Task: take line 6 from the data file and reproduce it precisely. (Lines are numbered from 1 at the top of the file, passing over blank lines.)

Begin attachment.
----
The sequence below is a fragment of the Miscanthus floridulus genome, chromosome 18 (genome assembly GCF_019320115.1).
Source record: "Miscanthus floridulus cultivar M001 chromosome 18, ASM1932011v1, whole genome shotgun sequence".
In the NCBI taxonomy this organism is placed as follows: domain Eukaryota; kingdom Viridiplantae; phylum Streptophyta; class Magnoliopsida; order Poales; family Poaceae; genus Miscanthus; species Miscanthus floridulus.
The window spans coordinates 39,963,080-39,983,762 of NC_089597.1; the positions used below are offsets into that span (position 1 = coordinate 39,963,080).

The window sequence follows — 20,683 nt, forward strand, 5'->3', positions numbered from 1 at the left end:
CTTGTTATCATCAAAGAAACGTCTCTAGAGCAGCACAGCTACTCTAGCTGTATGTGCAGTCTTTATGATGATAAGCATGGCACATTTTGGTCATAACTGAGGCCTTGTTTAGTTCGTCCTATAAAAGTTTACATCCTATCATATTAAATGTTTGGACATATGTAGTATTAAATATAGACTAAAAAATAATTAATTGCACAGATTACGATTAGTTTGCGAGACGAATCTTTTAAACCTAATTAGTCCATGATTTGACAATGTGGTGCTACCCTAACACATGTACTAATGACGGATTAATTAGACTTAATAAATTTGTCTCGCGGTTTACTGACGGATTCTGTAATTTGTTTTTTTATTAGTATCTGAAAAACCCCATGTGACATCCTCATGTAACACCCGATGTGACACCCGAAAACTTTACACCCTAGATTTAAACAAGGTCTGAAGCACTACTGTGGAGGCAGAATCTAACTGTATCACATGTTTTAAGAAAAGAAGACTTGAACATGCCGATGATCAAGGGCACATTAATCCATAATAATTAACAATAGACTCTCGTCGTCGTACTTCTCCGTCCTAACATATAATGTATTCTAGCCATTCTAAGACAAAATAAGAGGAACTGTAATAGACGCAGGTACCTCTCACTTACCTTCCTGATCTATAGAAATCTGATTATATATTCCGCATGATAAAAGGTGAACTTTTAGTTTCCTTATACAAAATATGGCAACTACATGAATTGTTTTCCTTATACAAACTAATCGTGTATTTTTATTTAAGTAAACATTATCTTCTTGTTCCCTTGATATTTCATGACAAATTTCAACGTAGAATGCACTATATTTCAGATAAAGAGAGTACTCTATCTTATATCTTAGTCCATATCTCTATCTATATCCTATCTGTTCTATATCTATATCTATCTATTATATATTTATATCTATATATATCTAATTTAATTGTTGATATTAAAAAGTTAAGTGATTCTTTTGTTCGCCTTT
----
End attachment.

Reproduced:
CTTGTTATCATCAAAGAAACGTCTCTAGAGCAGCACAGCTACTCTAGCTGTATGTGCAGTCTTTATGATGATAAGCATGGCACATTTTGGTCATAACTGAGGCCTTGTTTAGTTCGTCCTATAAAAGTTTACATCCTATCATATTAAATGTTTGGACATATGTAGTATTAAATATAGACTAAAAAATAATTAATTGCACAGATTACGATTAGTTTGCGAGACGAATCTTTTAAACCTAATTAGTCCATGATTTGACAATGTGGTGCTACCCTAACACATGTACTAATGACGGATTAATTAGACTTAATAAATTTGTCTCGCGGTTTACTGACGGATTCTGTAATTTGTTTTTTTATTAGTATCTGAAAAACCCCATGTGACATCCTCATGTAACACCCGATGTGACACCCGAAAACTTTACACCCTAGATTTAAACAAGGTCTGAAGCACTACTGTGGAGGCAGAATCTAACTGTATCACATGTTTTAAGAAAAGAAGACTTGAACATGCCGATGATCAAGGGCACATTAATCCATAATAATTAACAATAGACTCTCGTCGTCGTACTTCTCCGTCCTAACATATAATGTATTCTAGCCATTCTAAGACAAAATAAGAGGAACTGTAATAGACGCAGGTACCTCTCACTTACCTTCCTGATCTATAGAAATCTGATTATATATTCCGCATGATAAAAGGTGAACTTTTAGTTTCCTTATACAAAATATGGCAACTACATGAATTGTTTTCCTTATACAAACTAATCGTGTATTTTTATTTAAGTAAACATTATCTTCTTGTTCCCTTGATATTTCATGACAAATTTCAACGTAGAATGCACTATATTTCAGATAAAGAGAGTACTCTATCTTATATCTTAGTCCATATCTCTATCTATATCCTATCTGTTCTATATCTATATCTATCTATTATATATTTATATCTATATATATCTAATTTAATTGTTGATATTAAAAAGTTAAGTGATTCTTTTGTTCGCCTTT